“Damn it,” Em said.
Mattingly stumbled out of the truck, nearly went down in the snow, and then,m unbelievably, tried to make a run for it. He didn’t make it two steps before Em grabbed him his collar. Matting slipped again, and pretty much the only thing that kept him from making little drunken snow angels.
“Get up, you jackass. What do you think you’re doing?”
“I can’t go to jail again.”
Emmerson hauled him toward the Blazer.
“Yeah, you can. I’ll have someone pick up your truck later on.”
Em stuffed him into the back of the Blazer and turned towards the other man. The man was running a hand along the dents in his car.
“Buddy,” Em said, “I’ve got bad news for you. That car isn’t going anywhere.”
The other man stood up and wiped his hands on his jacket. He was already covered in snow.
“I can call you a tow truck, but I can pretty much tell you that you’re not going to get anyone out here until the storm is over. Do you have a place to stay?”
“No. No, I was just passing through. This storm caught me by surprise.”
“You and everyone else. Well, I’ll give you a ride into town. Not much point in standing out here in this mess when he could be a warm car. Warm enough, anyway.”
“Just let me grab some stuff out of the car.”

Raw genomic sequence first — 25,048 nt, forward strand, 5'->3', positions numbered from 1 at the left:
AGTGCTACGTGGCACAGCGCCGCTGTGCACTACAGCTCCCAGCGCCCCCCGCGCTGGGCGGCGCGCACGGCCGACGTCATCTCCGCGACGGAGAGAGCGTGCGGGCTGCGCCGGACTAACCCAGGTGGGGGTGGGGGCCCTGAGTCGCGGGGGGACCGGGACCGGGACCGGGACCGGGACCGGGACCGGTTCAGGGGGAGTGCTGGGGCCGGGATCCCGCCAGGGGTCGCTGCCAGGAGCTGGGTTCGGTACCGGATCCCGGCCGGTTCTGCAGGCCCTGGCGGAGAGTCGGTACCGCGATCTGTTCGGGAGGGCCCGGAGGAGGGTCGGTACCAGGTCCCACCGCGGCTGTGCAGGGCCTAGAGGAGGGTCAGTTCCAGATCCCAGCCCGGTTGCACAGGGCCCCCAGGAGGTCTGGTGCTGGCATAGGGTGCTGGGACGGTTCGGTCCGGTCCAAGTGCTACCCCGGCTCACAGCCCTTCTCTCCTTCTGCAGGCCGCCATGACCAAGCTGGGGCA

Coyle considered his options. The town cop was right: the car wasn’t going anywhere, especially not tonight. The real question was whether or not he should kill the cop and the asshole who’d hit him and take the blazer.
On one hand, he could take the Blazer, dump it near the next town and get a hotel room for the night and probably never be connected with it. The weather would be in his favor, there.
On the other hand, he didn’t know how bad this storm was going to get, and if something else happened while he was driving the cop’s vehicle, he would be in trouble. Plus, shooting cops, even town cops in the middle of nowhere, wasn’t something that you should do lightly.
He grabbed the gym bag of cash and another full of clothes out of the car. He was aware that he probably should have left the money in the car. He knew that, but he also knew that he wasn’t going to.
The cop had already gotten in the blazer, so Coyle went around to the other side and got in. The big cop smiled at him.
“You know, this is exactly what I was trying to stop him from causing.”
He jerked a thumb back at the drunken asshole who, to Coyle’s considerable annoyance, had fallen peacefully asleep. His mouth was open and he was snoring slightly.
“My name’s Emmerson Swift. I’m the chief of police here in Stonebury. That’s John Mattingly, local drunk”
Coyle shook his hand.
“Cameron Coyle. Will my car be alright here?”
“Should be. It’ll need dug out in the morning, but nothing else should happen to it in the meantime. I’ll take you back to the station and we can fill out the accident report paperwork there, unless you really want to insist on staying out in this crap.”
The car was clean and legal, so that wasn’t a problem. What was an issue was getting the hell out of this place in a halfway timely fashion. It wasn’t as if there were any car rental places around here. Stealing one was out. He’d figure something out. As it was, all he had left to do was settle in and listen to the big cop chatter about the weather. Coyle sat, mostly silent, idly caressing the gun in his pocket with a gloved finger.